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Friday, 20 February 2015

Dorset: House-Building, West Dorset - Weymouth and Portland Local Plan Main Modifications Consultation; New Household Projections

See Dorset For You (main link)

I called in to the West Dorset Council Offices this morning to inspect the copy of the Main Modifications, but decided to study them online at home. I had a very helpful, open and informative short meeting with a responsible member of staff. My interest in the subject is of a general, not a specialist nature. Many people are naturally curious, or interested in where the 15,500 new homes are to be built in the course of the 20-year plan period (2011-2031), at a rate of 775 per year. I'm not sure that the documents already online (or forthcoming, 26 February) will answer those questions, nor the question about the number of  'affordable'  homes planned, given that smaller builders and developers building up to ten homes on a plot are apparently not required by government to include any social or affordable homes. Many building plots in this part of Dorset tend to be in sizes accommodating up to ten homes.

See this item (link)
Pickles cuts stealth taxes on new homes and boosts small builders

"Plans announced today will boost England’s builders, making clear that most “Section 106” charges should not be sought from the smallest house-builders – specifically on sites of 10 homes or fewer, including self-build, extensions and annexes. Mr Pickles also confirmed that in very rural areas, sites of 5 homes or fewer should not face the charge"

That doesn't help families on the housing register.

Local Plan Examination Consultation on Main Modifications - February 2015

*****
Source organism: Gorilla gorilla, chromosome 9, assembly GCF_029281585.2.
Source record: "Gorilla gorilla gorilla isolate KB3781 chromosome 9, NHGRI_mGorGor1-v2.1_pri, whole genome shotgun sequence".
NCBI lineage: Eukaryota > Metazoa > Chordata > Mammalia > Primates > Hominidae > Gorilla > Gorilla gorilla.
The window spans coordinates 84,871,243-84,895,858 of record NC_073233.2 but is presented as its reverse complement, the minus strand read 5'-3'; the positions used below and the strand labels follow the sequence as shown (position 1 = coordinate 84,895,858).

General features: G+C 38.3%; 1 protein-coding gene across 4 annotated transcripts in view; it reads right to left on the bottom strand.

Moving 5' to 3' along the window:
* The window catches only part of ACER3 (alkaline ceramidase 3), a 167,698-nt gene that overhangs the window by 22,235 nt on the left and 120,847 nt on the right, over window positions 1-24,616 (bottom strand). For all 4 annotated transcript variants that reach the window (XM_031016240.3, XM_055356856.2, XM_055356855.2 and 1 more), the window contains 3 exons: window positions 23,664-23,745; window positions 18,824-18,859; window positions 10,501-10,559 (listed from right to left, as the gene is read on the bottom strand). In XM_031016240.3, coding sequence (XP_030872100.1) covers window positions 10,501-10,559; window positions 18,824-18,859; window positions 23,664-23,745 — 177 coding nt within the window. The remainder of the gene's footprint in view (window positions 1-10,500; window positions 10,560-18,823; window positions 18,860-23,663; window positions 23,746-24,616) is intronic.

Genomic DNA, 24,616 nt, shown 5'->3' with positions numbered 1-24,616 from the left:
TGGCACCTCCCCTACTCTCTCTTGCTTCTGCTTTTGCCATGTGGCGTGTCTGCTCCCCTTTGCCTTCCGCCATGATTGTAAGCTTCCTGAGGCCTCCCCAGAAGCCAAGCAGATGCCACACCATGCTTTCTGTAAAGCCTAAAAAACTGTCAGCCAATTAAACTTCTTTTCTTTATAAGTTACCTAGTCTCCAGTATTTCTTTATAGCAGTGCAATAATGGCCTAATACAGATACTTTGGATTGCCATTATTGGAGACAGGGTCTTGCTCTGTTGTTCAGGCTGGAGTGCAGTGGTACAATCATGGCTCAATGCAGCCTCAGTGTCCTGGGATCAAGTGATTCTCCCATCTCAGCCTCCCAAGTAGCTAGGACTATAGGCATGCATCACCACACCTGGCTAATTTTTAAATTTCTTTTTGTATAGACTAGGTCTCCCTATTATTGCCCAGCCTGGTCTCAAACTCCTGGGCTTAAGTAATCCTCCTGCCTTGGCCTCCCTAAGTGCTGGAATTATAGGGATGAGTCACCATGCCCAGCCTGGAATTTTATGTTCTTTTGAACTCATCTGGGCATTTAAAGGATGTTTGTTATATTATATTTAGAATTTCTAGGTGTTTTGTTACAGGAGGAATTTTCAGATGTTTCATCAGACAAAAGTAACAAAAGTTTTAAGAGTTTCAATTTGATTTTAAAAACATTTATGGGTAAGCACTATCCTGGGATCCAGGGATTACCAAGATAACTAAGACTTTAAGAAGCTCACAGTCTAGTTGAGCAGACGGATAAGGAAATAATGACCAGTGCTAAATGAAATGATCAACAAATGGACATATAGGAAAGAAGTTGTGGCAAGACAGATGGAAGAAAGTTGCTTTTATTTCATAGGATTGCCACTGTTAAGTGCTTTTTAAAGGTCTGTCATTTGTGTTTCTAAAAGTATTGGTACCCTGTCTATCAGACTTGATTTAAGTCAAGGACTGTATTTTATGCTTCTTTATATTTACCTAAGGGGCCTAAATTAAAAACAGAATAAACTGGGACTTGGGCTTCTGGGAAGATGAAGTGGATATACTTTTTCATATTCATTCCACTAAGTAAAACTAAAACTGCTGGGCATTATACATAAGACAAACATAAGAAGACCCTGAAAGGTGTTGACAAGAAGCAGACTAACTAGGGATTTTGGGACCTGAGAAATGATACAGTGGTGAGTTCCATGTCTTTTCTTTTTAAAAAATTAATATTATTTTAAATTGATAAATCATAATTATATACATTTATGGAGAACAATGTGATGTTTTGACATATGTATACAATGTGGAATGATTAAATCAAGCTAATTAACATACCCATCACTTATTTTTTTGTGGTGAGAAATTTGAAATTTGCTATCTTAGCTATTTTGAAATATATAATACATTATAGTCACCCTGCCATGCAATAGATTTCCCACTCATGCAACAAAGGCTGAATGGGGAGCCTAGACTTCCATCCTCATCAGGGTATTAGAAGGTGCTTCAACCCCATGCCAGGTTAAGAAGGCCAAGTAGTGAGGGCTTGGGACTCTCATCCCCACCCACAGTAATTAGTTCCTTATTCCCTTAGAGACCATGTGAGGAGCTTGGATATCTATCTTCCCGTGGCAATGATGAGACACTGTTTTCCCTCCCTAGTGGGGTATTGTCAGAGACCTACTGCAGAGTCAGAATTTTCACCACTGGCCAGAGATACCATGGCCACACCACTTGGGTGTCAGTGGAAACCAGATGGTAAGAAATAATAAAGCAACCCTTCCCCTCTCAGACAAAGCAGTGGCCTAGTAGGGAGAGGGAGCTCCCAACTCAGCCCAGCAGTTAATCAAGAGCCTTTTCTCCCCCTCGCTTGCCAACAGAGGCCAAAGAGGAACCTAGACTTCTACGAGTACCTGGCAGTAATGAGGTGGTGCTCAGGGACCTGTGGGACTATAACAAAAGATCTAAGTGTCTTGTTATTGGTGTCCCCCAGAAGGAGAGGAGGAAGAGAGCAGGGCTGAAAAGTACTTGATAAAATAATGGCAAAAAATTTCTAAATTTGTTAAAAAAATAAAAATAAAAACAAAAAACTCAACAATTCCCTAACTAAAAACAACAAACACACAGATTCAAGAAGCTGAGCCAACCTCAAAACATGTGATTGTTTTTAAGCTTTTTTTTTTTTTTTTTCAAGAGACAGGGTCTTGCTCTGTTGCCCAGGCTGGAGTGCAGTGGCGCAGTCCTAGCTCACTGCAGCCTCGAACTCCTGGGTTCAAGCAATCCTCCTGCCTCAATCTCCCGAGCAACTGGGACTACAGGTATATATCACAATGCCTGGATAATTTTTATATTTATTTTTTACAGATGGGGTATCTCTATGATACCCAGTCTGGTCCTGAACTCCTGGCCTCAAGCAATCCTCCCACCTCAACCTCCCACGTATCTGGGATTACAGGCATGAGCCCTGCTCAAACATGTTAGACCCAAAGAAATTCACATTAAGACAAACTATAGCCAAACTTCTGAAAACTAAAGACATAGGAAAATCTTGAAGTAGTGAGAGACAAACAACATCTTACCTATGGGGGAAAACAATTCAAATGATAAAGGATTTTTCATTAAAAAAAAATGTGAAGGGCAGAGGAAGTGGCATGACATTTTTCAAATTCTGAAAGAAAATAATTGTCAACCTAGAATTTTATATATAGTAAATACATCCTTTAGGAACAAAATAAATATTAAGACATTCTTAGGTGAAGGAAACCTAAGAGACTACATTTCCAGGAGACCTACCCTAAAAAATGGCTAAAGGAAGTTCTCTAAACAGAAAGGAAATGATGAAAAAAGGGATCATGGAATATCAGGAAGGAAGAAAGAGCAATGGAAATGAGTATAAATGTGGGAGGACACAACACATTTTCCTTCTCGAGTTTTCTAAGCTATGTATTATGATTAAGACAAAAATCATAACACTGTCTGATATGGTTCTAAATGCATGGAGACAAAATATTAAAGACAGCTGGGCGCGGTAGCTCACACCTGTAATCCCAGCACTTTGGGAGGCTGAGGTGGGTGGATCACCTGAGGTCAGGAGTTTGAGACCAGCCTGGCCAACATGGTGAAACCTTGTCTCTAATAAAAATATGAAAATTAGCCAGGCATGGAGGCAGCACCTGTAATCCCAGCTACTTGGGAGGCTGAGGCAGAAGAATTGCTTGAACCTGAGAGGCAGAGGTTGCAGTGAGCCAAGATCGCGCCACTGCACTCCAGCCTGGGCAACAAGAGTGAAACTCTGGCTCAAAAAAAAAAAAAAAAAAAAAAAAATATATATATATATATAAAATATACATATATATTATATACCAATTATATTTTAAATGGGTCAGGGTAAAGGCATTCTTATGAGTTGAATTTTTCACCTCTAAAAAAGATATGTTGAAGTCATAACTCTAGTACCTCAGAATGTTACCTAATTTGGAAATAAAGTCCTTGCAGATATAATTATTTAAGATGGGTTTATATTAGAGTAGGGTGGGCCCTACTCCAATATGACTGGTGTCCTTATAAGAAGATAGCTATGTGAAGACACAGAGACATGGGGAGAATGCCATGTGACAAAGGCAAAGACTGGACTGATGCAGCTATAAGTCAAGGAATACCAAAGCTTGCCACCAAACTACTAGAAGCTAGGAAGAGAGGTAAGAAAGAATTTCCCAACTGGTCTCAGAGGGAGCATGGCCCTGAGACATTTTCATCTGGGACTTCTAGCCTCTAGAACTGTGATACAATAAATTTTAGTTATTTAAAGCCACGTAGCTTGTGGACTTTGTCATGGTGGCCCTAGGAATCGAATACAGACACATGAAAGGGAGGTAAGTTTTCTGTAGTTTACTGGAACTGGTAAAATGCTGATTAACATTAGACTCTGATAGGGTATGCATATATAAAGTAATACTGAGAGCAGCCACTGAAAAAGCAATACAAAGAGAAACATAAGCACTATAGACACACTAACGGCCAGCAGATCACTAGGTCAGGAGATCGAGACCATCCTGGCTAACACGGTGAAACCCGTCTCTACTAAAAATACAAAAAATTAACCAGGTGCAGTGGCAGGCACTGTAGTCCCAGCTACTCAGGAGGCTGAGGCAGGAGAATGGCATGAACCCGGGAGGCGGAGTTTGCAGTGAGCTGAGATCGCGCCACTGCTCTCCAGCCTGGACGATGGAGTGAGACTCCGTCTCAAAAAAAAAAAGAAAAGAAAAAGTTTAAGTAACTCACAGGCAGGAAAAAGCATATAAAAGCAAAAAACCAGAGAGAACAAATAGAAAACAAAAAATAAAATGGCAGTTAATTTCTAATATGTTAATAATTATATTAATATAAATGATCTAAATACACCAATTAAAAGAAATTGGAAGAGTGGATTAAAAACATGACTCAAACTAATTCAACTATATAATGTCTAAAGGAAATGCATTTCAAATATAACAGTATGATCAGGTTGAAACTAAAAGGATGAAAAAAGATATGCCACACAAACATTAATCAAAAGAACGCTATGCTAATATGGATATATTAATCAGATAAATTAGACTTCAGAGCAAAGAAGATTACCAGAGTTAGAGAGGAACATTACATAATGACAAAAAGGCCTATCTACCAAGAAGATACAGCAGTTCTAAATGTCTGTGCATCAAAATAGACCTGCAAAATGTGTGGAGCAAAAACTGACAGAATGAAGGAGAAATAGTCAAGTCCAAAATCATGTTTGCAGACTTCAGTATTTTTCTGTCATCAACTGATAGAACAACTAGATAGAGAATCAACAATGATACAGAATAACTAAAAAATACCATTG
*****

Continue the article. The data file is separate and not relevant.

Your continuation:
The councils are recommending a number of Main Modifications to the submitted Local Plan following the conclusion of the Local Plan Hearing Sessions. These modifications are available for comment until the 8 April 2015.

The Inspector will then consider any comments on the modifications before issuing his final report. Each authority will then consider the Inspector's report, prepare a final adopted version of the plan and take it forward for formal adoption.

Consultation on New Household Projections - February 2015

New household projections are due to be published by Communities and Local Government (CLG) on the 26 February 2015. A link to the CLG website will be added here in due course. The Inspector is inviting parties to submit their views on the implications (if any) of the new household projections on the Local Plan by the 8 April.

These are the pdf  file sections I found most interesting, after a short read-through:

Environment and Climate Change

A Sustainable Pattern of Development

SEE ALSO, this update - Household Projection Plans, published 27 February 2015

Plans for Weymouth, 450 new homes (Dorset Echo)

Related: Rural Housing Policy Report (from Blackmore Vale Magazine)

"The ACRE Network is calling for the next Government to provide a proportion of affordable housing on all rural developments. DCA’s chief executive Alex Picot said: “We warmly welcome this report which highlights the difficulties of providing more affordable homes in the countryside.

“Rural house prices have risen 82 per cent in 10 years due to strong demand compounded by years of a shortfall in house building. Add to this the lower wages for rural workers, and we see local people wishing to buy or rent, priced out of the community.

“The ACRE Network, in its manifesto, is calling on the next Government to adopt a strategic, nationwide approach to delivering affordable rural homes before country villages become enclaves for the well-off, elderly and second home owners.”

The ACRE Network’s key concerns on the affordable rural housing crisis are:

• A chronic shortage of houses, especially in communities of fewer than 3,000 people, where a total of just 2,279 new affordable homes were built in 2013/14. According to the Rural Housing Policy Review, the fair share for rural areas should be 7,500 per year – that’s an average of one for each parish."

UPDATE April 2015, Dorset Echo. PRICED OUT: Housing shock as figures reveal only EIGHT homes in Weymouth and Portland are affordable for families

Update, June 2015, Research reveals state of the housing crisis in Dorchester

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